My friends Nancy Ortenstone and Pierre Delattre just moved into a new gallery space in Taos (Ortenstone Delattre Fine Art, 115 Bent Street, 575.737.0799), and had their grand opening recently, which I attended. I’ll be doing individual pieces on Nancy and Pierre later in the blog, but I wanted to share some photos of the night’s festivities here with you now. As it turned out, the Bent Street Holiday Block Party coincided with Nancy and Pierre’s grand opening, which made the night even more special. Add to that the fact Taos was named by Travel & Leisure Magazine as one of the “best destinations on Earth to spend Christmas”, and I just had to share some holiday photos with you as well.
For those of you unfamiliar with Taos, it takes more than a surface glance to catch the charm of this town. You have to get off the main drag, deep into the side streets and what I call the “rabbit warrens”, the funky, old adobe houses that line what used to be dirt roads, I’m sure.
A walk through the historic district will take you by the Taos Inn. I recommend a visit inside to fully appreciate this group of old adobe homes that have been joined around an old courtyard and well, which now form the spectacular lobby. If so inclined, you might try dessert or brunch at Doc Martin’s, the hotel’s restaurant (the chili rellenos are not to be missed), or some holiday cheer in their Adobe Bar.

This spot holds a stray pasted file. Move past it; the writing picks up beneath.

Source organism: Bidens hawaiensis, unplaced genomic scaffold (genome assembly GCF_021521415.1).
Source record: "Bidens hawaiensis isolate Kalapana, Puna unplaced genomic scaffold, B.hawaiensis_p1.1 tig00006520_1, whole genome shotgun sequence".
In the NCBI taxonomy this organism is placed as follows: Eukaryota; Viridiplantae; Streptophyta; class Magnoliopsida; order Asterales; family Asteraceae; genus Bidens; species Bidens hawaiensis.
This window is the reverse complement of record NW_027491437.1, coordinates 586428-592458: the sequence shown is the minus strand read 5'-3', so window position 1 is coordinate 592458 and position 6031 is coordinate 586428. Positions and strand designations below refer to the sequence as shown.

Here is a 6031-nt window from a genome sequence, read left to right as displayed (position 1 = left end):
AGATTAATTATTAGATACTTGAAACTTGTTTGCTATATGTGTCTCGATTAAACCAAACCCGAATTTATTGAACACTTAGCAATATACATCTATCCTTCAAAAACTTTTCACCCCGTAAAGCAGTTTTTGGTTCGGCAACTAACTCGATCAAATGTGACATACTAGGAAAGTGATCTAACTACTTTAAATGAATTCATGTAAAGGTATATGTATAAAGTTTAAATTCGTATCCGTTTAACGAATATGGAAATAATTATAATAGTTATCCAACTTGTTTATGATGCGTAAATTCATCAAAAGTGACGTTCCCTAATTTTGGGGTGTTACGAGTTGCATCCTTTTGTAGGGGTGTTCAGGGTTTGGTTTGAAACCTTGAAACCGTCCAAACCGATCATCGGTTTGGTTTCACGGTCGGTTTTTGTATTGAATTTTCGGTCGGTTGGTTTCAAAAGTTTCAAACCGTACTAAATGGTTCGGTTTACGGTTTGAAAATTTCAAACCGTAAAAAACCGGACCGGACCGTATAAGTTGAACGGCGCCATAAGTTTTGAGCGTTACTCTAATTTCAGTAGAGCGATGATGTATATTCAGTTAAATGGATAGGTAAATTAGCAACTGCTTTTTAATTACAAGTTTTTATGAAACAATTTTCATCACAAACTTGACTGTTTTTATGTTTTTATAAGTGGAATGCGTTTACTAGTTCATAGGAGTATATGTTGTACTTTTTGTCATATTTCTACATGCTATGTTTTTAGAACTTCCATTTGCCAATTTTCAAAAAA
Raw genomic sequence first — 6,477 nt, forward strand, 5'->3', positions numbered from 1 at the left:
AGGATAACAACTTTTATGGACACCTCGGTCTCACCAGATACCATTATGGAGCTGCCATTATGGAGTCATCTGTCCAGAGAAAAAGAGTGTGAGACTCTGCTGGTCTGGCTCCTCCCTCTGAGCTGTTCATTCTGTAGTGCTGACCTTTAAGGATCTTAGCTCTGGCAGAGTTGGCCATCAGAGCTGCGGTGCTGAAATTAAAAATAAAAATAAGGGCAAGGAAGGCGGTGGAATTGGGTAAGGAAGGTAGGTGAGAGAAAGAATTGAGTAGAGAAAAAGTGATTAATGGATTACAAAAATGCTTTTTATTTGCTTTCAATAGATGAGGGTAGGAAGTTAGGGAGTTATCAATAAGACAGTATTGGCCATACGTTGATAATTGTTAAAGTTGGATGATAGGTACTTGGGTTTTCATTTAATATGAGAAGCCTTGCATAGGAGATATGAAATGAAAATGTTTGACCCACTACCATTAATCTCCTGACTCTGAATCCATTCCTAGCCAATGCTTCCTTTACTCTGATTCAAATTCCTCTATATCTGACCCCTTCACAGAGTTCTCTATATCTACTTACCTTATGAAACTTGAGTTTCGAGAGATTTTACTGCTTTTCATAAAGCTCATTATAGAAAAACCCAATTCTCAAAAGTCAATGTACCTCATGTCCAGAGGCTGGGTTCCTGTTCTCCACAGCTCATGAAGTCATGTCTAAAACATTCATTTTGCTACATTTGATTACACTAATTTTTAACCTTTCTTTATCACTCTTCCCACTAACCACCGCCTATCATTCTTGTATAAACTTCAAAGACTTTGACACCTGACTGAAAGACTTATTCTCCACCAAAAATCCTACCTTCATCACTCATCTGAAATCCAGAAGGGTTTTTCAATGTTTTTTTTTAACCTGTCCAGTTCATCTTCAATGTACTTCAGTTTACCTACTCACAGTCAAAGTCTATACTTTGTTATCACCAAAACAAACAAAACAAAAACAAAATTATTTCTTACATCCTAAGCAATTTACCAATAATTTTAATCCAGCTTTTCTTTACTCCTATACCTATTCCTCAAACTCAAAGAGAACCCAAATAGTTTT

Nearby you’ll find historic Bent Street and the Governor Bent Museum, as well as the Kit Carson Home and Museum. A ways up Kit Carson Road is the home of Mabel Dodge Luhan, a writer, critic and arts patron who greatly influenced the early development of Taos as an artist’s colony of note. Among her friends who stayed there were Georgia O’Keeffe, D.H. Lawrence, Carl Jung and Thorton Wilder, to name a few.
A stroll down Ledoux Street can be a great experience. It is lined with luminarias for the holidays (the traditional paper bag candles) and, during the “Lighting of Ledoux Street” festivities every Christmas, homes and businesses light farolitos (bonfires) and offer music and refreshments. You’ll find there, among the quaint old adobes, studios and galleries, the Harwood Museum of Art and the Blumenschein Museum (a Taos Historic Museum). Other museums of interest in Taos are the Taos Art Museum and Fechin House as well as the Millicent Rogers Museum.
For those of you who are interested in the sacred energy and heritage of Taos, try www.taossacredplaces.com. Also, the Taos Pueblo has a full holiday schedule of traditional dances from Christmas Eve through New Year’s Eve.
For any of you living near Taos, I highly recommend a visit to Ortenstone Delattre Fine Art, and for those further away, maybe you could think about Christmas in Taos next year. What do you think?
Learn more about The Ortenstone Delattre Fine Art Gallery at: ortenstonedelattre.com
Nancy Ortenstone: ortenstone.com
Pierre Delattre: pierredelattre.com
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